In order to harmonize the various organizations of the nonmilitary activities, they were placed under the direction of the executive officer. The provisions of General Orders, No. 17, War Department, 1918, gave the fullest military recognition to the personnel of the American Red Cross, and the detachment of officers from this organization were thereafter attached to the commanding officer of the hospital, who issued orders whereby the senior Red Cross officer was designated as director. The subordinates of the director reported to him, and were then placed on duty in the hospital by competent military authority. Orders were transmitted through the director to his subordinates, and all communications were forwarded through the director to the commanding officer. Copies of letters from the director to higher authorities of the American Red Cross involving questions of policy, administration, or supply were furnished the commanding officer. Strict orders were issued that no supplies were to be furnished to the various divisions of the hospital or to individuals unless approval of the executive officer had been obtained.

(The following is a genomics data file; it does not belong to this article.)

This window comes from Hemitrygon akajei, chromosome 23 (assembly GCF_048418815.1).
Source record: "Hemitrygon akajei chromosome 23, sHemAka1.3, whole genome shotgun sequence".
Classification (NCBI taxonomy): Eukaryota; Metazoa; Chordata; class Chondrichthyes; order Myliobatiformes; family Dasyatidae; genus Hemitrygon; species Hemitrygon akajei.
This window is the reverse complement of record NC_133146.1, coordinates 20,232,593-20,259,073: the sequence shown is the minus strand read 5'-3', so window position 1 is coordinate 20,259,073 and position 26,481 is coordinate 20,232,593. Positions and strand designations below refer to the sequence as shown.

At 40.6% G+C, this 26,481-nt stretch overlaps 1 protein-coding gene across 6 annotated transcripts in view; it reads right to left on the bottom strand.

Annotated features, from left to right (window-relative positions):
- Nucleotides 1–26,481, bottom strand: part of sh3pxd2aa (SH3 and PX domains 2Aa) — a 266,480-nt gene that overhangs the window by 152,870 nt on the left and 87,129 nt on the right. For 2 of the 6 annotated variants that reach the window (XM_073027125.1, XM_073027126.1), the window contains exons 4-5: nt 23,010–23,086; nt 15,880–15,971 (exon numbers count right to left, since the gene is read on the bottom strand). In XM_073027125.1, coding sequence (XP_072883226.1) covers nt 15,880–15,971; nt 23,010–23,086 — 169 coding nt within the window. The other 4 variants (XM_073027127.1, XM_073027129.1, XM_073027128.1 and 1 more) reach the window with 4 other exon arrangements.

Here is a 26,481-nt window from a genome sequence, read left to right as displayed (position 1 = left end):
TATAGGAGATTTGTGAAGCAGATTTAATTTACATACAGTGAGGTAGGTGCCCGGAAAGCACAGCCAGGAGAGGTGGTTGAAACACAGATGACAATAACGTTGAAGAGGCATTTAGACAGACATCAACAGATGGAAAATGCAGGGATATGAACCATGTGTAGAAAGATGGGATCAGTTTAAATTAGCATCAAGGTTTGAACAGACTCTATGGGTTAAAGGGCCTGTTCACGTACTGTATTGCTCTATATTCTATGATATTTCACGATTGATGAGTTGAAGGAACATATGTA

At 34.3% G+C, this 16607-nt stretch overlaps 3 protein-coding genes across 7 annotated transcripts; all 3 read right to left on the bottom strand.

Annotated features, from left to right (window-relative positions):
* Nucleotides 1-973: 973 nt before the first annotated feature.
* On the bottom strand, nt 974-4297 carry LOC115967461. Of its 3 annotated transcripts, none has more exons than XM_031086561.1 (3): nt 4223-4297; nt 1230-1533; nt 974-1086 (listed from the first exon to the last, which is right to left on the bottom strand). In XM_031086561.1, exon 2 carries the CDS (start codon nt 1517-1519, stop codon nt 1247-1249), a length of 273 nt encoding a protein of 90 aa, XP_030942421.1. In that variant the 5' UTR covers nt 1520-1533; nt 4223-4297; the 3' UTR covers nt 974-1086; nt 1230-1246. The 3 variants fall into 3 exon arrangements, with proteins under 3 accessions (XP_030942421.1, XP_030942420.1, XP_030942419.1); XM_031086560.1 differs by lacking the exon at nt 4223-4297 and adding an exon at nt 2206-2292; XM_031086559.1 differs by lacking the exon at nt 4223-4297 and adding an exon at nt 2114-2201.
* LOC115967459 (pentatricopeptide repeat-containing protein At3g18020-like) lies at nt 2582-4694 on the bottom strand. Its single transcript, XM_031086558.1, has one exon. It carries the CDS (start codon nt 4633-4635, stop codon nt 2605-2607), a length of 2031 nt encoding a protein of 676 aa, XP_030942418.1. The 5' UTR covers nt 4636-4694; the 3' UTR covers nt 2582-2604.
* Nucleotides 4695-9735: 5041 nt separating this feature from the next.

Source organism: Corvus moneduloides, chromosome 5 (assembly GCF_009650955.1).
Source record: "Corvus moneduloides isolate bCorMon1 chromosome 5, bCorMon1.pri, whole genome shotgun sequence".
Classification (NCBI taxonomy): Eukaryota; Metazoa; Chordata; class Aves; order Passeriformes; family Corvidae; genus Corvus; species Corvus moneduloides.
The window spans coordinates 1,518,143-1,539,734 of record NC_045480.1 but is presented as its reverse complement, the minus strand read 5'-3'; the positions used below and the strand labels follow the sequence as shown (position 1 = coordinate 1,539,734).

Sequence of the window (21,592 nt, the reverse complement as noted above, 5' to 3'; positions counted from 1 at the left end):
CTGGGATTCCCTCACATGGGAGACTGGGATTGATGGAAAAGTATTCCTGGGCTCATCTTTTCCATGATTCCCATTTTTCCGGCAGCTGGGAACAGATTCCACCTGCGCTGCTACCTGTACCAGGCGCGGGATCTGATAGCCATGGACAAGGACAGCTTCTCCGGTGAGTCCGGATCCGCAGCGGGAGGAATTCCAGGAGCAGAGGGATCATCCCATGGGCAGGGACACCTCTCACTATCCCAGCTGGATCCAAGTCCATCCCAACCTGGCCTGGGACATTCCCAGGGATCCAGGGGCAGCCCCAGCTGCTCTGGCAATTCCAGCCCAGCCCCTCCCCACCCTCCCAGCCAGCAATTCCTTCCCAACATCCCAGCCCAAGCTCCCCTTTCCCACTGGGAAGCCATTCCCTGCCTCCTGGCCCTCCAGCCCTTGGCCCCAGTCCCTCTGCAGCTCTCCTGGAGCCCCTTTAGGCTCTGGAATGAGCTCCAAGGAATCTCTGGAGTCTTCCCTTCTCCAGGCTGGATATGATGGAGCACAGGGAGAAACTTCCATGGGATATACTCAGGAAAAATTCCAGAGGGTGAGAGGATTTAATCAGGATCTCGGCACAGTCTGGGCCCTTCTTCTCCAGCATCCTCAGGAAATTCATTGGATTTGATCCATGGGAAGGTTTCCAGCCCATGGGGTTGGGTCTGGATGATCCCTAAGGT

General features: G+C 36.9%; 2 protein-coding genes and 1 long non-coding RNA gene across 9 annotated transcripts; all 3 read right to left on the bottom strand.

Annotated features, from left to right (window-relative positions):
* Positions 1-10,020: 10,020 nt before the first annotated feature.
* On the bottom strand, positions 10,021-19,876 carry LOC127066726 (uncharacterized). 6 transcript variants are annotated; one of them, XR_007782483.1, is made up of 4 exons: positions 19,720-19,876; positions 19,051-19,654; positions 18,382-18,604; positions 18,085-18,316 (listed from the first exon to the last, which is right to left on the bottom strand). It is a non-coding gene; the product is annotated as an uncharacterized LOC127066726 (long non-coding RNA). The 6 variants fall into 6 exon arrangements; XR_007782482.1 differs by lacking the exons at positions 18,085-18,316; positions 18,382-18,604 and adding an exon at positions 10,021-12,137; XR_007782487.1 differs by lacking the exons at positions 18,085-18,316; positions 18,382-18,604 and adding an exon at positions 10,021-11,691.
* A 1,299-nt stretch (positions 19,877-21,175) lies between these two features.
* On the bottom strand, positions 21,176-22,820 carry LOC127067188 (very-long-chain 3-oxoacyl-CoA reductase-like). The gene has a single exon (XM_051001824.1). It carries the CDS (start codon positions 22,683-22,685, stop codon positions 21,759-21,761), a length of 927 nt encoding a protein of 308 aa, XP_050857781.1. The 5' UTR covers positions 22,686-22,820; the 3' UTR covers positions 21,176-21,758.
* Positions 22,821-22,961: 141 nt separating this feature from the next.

Weekly meetings were held of a board composed of the executive officer, the chaplain, and representatives of the American Red Cross, Knights of Columbus, Young Men's Christian Association, and Young Men's Hebrew Association. This board discussed questions of policy and activities as they affected the personnel and patients of the hospital.


The duties of the adjutant did not differ materially from those usually vested in that officer.



The information office was organized as a subdivision of the adjutant's office about the middle of March, 1918, an officer being assigned as information officer. His duties in the beginning were mainly to ascertain from the ward surgeons the names of all seriously ill, and to send notes by letter or telegram, depending upon the seriousness of the case, to the nearest relative, giving information as to the condition of the patient in question. Subsequent telegrams were sent until the patient was out of danger. The information officer also interviewed visiting relatives of seriously ill patients, explaining the condition of the patients and assisting the relatives in any way possible, and all inquiries concerning the physical condition of patients were referred to the information office.

In compliance with instructions from the port surgeon and orders from the Surgeon General's Office, the information officer was also directed to send notes as soon as possible to the relatives of all patients received from overseas, including a brief statement of the patient's injury and whether or not the condition was serious or likely to lead to immediate death. In order to accomplish this, ward surgeons were charged with the duty of filling out cards bearing the necessary data for the information officer. The Red Cross officers assisted in sending out these notices.